Quantum Effects Influence the Superconductor World

Quantum Effects Influence the Superconductor World

This new breakthrough in understanding the physics of high-temperature superconductivity could help advance the search for room temperature superconductors

SPAIN – The quantum behavior of hydrogen affects structural properties of the hydrogen sulfide-a compound, which when exposed to extreme pressures, has the highest detected (so far) superconducting temperature properties. This is a breakthrough in the search for room temperature superconductors; very longed for but yet to be undiscovered.

The results are from an international collaborative research led by the University of the Basque Country (UPV/EHU) and Donostia International Physics Center (DIPC) – both in Spain, the University of the Sorbonne in Paris (France) and the University of La Sapienza in Rome (ITALY).

The theoretical results suggest that the quantum nature of hydrogen (ie, the possibility of particles behaving as a particle or as a wave) significantly influences the structural properties of hydrogen-rich compounds (potential superconductive substances ambient temperature). That is precisely the case of hydrogen sulfide superconductor, smells like rotten egg, which when exposed to pressures a million times greater than atmospheric pressure, it behaves like a superconductor temperature – the largest ever identified.

Room temperature superconductors

This new breakthrough in understanding the physics of high-temperature superconductivity could help advance the search for room temperature superconductors, which could be used, for example, levitation trains or next-generation supercomputers.

Superconductors are materials that conduct electrical current without electrical resistance.  Conventional low temperature or behave as such when the substance is cooled to temperatures near absolute zero (-273 C or 0 Kelvin).  However, last year, German researchers identified the superconducting properties of high temperature hydrogen sulfide, which becomes superconducting at the highest temperature ever discovered: -70 C or 203 K.

In classical or Newtonian physics, it is possible to measure the position and momentum of a moving object to determine where it is going and how long you need to reach the destination.  These two properties are inherent.  However, in the strange world of quantum physics, according to the Heisenberg uncertainty principle, it is impossible that certain pairs of physical quantities and complementary observable of a particle are known accurately at the same time.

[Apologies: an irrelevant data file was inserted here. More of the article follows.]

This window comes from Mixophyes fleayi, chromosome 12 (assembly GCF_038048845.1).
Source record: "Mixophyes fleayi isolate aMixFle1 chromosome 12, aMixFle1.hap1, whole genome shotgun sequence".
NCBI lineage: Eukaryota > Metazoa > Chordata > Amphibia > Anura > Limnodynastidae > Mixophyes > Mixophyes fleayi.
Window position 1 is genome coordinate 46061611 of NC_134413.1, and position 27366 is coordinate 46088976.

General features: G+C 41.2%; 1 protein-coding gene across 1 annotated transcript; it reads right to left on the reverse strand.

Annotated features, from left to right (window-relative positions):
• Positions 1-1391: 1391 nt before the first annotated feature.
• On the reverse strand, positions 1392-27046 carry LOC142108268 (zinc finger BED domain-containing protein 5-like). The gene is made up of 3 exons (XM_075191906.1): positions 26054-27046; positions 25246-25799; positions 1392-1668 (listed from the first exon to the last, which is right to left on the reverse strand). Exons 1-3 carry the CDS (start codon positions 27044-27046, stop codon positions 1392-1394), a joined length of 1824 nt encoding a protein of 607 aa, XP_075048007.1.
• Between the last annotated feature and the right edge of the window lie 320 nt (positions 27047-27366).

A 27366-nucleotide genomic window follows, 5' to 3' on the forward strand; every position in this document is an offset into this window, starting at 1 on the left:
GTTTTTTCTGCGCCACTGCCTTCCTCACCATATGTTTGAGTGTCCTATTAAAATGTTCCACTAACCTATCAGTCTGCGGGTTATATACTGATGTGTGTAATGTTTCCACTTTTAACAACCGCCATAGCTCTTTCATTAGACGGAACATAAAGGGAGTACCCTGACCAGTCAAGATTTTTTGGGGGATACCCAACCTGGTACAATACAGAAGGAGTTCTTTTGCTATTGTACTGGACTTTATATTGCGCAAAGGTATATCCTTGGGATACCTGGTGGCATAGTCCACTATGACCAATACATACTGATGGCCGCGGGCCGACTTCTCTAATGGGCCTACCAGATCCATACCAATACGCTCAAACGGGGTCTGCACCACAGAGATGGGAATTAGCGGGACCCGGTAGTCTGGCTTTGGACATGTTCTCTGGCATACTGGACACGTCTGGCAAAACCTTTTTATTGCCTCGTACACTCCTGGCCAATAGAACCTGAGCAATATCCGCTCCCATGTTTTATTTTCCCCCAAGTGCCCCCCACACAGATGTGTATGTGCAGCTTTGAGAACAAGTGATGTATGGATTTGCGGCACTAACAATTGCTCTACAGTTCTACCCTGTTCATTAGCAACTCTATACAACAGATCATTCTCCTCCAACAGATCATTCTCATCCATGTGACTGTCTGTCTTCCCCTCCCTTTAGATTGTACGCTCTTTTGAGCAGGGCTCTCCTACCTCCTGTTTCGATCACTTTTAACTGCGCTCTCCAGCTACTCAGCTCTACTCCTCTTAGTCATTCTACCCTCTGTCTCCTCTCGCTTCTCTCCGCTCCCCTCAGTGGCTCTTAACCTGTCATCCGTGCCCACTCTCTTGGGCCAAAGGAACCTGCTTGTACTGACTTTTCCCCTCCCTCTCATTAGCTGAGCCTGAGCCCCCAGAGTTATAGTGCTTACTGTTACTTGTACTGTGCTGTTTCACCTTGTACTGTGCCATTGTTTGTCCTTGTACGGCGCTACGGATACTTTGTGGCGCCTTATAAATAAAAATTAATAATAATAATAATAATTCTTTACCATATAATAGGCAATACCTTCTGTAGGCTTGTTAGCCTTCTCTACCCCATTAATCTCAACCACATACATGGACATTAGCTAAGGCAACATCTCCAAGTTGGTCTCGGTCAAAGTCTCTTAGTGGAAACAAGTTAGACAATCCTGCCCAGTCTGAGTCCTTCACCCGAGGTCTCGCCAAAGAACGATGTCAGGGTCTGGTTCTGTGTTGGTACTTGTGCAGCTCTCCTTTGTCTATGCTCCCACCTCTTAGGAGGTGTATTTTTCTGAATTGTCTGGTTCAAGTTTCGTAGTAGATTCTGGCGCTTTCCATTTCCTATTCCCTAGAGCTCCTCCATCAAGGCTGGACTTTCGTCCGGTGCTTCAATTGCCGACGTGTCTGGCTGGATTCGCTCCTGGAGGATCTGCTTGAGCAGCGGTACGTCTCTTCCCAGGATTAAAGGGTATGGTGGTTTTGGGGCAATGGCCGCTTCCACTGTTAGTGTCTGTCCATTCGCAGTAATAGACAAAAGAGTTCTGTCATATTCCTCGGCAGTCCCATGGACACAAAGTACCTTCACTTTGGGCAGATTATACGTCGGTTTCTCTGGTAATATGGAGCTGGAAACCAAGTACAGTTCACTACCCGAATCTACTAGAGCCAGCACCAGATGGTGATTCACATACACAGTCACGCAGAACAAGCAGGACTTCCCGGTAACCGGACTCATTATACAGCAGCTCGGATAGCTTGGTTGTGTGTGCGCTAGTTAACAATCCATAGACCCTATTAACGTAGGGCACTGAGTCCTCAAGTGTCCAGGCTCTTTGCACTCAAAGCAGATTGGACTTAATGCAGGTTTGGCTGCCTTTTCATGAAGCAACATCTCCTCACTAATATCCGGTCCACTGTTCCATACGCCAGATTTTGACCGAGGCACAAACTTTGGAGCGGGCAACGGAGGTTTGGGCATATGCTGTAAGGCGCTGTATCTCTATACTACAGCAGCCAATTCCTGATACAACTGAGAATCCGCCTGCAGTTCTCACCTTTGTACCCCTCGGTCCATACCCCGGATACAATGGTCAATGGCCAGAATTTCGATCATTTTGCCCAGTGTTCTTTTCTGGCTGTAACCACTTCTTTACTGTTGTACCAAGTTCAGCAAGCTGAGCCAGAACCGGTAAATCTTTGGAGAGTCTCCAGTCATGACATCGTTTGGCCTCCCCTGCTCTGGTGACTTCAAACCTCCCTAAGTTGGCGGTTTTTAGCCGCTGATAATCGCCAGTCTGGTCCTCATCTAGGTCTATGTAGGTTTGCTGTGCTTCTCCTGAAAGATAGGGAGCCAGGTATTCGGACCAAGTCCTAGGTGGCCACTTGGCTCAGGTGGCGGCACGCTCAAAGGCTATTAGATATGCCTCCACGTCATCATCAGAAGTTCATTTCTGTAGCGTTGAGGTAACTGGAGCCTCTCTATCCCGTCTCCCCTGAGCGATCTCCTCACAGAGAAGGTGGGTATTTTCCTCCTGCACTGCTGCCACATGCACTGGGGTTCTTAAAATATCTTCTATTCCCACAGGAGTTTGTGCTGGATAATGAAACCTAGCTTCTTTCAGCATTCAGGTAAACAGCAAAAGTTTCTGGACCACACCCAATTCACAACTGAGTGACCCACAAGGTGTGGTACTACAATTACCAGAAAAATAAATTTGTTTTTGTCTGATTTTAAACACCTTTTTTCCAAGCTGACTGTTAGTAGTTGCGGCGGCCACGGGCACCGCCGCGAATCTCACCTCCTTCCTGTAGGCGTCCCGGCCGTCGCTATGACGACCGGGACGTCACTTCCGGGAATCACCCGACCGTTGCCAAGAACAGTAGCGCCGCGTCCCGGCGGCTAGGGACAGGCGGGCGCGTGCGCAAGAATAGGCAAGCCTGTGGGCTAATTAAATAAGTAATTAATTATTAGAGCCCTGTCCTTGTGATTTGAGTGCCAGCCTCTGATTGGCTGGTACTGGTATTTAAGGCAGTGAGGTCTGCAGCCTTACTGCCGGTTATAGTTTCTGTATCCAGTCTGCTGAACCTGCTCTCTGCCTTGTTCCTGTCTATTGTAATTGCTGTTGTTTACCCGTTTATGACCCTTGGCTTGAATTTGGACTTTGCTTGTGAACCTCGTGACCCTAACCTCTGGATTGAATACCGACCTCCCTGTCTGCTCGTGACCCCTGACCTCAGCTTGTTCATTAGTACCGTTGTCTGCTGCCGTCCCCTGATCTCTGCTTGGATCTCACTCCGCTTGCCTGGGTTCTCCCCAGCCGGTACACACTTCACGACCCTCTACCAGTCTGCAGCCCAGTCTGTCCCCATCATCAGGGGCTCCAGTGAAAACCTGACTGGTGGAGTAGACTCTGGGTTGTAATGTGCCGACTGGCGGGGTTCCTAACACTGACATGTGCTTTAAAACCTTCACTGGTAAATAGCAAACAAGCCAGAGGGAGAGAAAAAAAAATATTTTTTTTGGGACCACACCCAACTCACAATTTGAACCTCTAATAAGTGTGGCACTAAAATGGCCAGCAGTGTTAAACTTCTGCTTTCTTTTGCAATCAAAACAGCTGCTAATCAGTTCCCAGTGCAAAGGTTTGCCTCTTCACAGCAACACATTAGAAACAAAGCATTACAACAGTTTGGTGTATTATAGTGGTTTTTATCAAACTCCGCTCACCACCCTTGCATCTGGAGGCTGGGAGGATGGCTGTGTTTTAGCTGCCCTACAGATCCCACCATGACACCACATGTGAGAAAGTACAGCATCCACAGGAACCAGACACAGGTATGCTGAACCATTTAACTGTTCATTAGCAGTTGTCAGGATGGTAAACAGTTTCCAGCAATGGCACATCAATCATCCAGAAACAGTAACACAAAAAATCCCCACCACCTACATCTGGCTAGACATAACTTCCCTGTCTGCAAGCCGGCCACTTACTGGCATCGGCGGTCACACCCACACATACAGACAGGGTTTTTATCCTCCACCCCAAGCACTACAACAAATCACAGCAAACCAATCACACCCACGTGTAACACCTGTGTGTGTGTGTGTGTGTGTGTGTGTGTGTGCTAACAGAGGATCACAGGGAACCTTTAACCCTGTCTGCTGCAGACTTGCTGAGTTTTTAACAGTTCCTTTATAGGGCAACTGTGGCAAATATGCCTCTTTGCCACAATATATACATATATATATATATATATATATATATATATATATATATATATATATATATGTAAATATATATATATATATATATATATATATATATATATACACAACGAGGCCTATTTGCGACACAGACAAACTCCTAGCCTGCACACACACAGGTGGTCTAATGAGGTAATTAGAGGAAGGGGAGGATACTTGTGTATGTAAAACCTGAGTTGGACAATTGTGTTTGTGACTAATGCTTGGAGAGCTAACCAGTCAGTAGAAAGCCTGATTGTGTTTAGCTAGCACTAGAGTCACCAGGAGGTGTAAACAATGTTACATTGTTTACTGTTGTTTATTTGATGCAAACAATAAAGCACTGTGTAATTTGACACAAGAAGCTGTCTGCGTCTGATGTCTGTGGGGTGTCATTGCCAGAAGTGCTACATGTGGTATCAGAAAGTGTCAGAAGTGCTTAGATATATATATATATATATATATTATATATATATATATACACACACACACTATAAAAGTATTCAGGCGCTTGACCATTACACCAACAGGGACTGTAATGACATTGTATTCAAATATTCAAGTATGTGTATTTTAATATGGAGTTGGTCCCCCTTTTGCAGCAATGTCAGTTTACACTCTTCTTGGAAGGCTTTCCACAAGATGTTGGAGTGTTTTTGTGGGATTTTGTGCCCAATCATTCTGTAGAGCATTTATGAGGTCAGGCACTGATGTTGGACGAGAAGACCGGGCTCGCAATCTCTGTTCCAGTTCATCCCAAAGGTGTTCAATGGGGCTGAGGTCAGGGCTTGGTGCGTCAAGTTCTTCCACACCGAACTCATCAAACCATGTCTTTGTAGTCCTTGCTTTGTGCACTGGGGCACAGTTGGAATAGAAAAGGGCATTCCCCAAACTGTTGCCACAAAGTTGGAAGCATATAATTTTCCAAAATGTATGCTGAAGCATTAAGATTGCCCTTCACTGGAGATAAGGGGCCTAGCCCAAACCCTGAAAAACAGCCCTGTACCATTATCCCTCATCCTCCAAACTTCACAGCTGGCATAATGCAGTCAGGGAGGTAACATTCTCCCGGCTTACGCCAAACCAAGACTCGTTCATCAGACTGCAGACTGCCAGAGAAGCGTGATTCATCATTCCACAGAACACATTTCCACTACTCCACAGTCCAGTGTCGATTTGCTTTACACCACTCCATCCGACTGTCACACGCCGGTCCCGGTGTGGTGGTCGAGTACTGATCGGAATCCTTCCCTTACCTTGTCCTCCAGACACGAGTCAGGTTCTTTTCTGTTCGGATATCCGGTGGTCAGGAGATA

Quantum symmetrization

Hydrogen is the lightest element of the periodic table, so it is linked to the atom quantum behavior. Its quantum nature influences both structural and physical properties of various hydrogen compounds. As an example, high pressure ice where proton quantum fluctuations cause a change in the way in which molecules bind to each other, even symmetrize chemical bonds between atoms. The study investigators believe that in the superconducting quantum hydrogen sulfide symmetrization links similar to the way hydrogen occurs.

Quantum behavior is the key

Researchers have made calculations considering the hydrogen atoms as quantum particles with wave behavior, and have concluded that these are symmetrical links to a similar experimentally used by German researchers.  In this way, they have managed to explain the phenomenon more precisely, since previous studies calculations were performed by treating the hydrogen atoms as classical particles and could therefore not understand the behavior observed experimentally.  All this shows that behind the high-temperature superconductivity in the hydrogen sulfide quantum behavior is the key.

Researchers are pleased that the good results obtained in this research show that quantitative predictions and computation can be used with full confidence to accelerate the discovery of high-temperature superconductors.

According to calculations, quantum symmetrization of the hydrogen bonds have a major impact on the vibrational properties of superconducting and hydrogen sulfide.  “In order to theoretically reproduce the dependence of the temperature at which superconductivity occurs, it is essential to consider quantum symmetrization” explains Ion Errea, principal investigator of the study.

This theoretical study shows that in the compounds rich in hydrogen, the hydrogen quantum motion can greatly influence the structural properties (and even modify the chemical bond), and in the electron-phonon interaction that leads to the superconducting transition.

According to researchers, theory and computation have played a key role in the search for superconductors hydrides exposed to extreme compression. The future goal is attempt to increase the temperature until at room temperature superconductor, but radically reducing required pressures.

This research was published in the prestigious journal Nature.

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